Subsequently, the temperature of the cooking vessel and its contents subsides when no heat is being supplied by the heating element 'L so that the temperature of the resistor RT is reduced bringing about a decrease in the resistance thereof with a subsequent increase in the output from the bridge network on the conductor applied to the amplifier transistor 2N336, this resulting in a reduction of the effective impedance thereof and therefore an increase in the charging rate of the charging capacitor C. The capacitor C will then charge fast enough to fire the Shockley diode 4N20D prior to the end of the input voltage cycles so that a small amount of power will again be applied to the heating element L by the opening and closing of the power contacts 126-127 until the temperature of the cooking vessel is again raised to that selected.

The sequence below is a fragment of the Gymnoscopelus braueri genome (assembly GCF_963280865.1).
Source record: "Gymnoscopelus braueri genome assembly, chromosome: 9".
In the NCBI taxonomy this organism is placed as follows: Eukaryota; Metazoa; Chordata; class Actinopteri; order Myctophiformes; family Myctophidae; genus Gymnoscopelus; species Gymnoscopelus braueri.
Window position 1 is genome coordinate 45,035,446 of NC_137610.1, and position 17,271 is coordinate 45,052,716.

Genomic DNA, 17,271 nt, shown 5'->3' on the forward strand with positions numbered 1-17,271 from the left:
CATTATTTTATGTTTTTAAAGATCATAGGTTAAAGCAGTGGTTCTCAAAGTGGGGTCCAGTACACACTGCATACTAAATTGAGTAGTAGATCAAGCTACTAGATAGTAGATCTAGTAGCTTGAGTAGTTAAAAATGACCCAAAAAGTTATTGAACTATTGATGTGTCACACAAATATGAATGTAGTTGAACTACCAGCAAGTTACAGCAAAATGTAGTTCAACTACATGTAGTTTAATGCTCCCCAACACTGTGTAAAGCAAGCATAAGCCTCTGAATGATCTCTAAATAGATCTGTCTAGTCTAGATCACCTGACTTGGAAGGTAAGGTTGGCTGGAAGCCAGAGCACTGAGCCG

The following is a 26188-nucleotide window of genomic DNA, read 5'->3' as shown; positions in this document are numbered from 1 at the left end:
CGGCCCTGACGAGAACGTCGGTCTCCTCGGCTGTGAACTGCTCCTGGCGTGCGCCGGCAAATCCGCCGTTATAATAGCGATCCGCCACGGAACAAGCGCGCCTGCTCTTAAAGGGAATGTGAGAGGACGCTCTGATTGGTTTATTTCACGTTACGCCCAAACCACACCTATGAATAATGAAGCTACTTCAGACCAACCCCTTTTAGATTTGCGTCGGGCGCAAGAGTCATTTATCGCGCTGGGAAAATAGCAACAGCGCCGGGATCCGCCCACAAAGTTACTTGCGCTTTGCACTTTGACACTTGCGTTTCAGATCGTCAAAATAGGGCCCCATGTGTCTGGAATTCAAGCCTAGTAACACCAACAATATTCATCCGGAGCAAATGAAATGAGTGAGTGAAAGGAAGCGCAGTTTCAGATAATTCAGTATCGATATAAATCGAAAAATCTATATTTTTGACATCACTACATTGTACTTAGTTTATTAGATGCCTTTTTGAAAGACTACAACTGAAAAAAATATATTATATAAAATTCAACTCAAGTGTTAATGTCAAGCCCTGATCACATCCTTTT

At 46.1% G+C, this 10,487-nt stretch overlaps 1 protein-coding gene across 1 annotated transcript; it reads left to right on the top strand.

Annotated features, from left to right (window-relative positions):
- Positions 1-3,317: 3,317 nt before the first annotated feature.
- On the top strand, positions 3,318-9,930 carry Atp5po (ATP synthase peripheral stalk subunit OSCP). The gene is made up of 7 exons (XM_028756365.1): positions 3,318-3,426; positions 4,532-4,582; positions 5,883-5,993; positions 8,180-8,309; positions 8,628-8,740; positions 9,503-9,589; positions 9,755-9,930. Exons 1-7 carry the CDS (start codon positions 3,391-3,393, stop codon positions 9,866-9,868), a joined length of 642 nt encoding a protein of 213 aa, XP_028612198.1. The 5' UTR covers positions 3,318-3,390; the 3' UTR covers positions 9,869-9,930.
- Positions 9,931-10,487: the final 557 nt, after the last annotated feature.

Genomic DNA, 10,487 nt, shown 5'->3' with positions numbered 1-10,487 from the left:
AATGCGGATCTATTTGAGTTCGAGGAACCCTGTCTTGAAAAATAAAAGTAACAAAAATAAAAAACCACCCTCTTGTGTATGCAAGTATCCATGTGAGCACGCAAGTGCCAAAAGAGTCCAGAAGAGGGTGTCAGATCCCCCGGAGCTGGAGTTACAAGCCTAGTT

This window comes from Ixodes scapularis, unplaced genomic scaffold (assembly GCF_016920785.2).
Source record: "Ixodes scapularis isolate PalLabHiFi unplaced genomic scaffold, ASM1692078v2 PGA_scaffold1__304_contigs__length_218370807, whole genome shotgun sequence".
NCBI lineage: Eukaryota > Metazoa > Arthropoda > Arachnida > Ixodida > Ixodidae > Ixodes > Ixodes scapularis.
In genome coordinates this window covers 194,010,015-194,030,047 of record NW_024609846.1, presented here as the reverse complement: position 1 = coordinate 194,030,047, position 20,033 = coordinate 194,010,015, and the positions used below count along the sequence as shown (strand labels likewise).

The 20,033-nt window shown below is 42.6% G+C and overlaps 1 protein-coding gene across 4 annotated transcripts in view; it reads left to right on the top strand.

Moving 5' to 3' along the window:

From the above explanation it will be seen that the charging rate of the charging capacitor C is proportional to the unbalance of the bridge network which is in turn a function of the difference between the temperature of the resistor RT as determined by the temperature of the cooking vessel on the hotplate 16 and the temperature selected by the cook by adjustment of the dials 5t and 5% which adjust the resistors R3, R4, R5 and RC. The time at which the Shockley diode 4N20D fires to provide input pulses to the pick-up coil of the electromagnetic actuator or relay is in turn a function of the charging rate of the charging capacitor C and therefore is a function of the temperature difference between the thermistor RT and the temperature selected by the cook. A large temperature difference results in a large input to the amplifier transistor 2N336 and provides a fast charging time for the capacitor C thus causing early conduction of the Shockley diode 4N20D thereby to produce the pickup pulses illustrated by solid lines in FIG. 5F early in the phase of each half cycle of the input voltage ilustrated in FIG. 5A. As the temperature of the resistor RT approaches the temperature selected by the cook, the unbalance signal amplified by the transistor 2N336 becomes smaller, the charging time of the capacitor C becomes longer, and the Shockley diode 4N20D fires later in the cycles of the AC. voltage (for exampe, the pulses illustrated by dashed lines in FIG. 5F) thereby to apply a lesser portion of the input voltage across the heating element L. When the temperature RT reaches that selected by the cook, there is no output from the bridge network and the capacitor C does not charge to a voltage which will fire the Shockley diode 4N20D and there will be no signal applied to the pick-up coil 122 of the relay 120 and no portion of the input voltage will be applied to the heating element L. The control system therefore upon demand as determined by the bridge network, applies a portion of each half cycle of the input voltage across the heating element L, the portion of each half cycle applied to the heating eernent L varying from all of the half cycle to none thereof, the amount applied being proportional to the temperature difference between the thermistor RT and the temperature set by the cook by means of the dials Stl and 50a. As a result, there is a very smooth and continuous application of power, when demanded, in the form of 120 pulses per second to the heating element L, the amount of power applied being proportional to the power needed; as a consequence there is no overrun of the selected temperature or overheating of the heating element L and the control of the power fed to the heating element L is continuously variable and accurate whereby to provide a precise control of the temperature of the cooking vessel.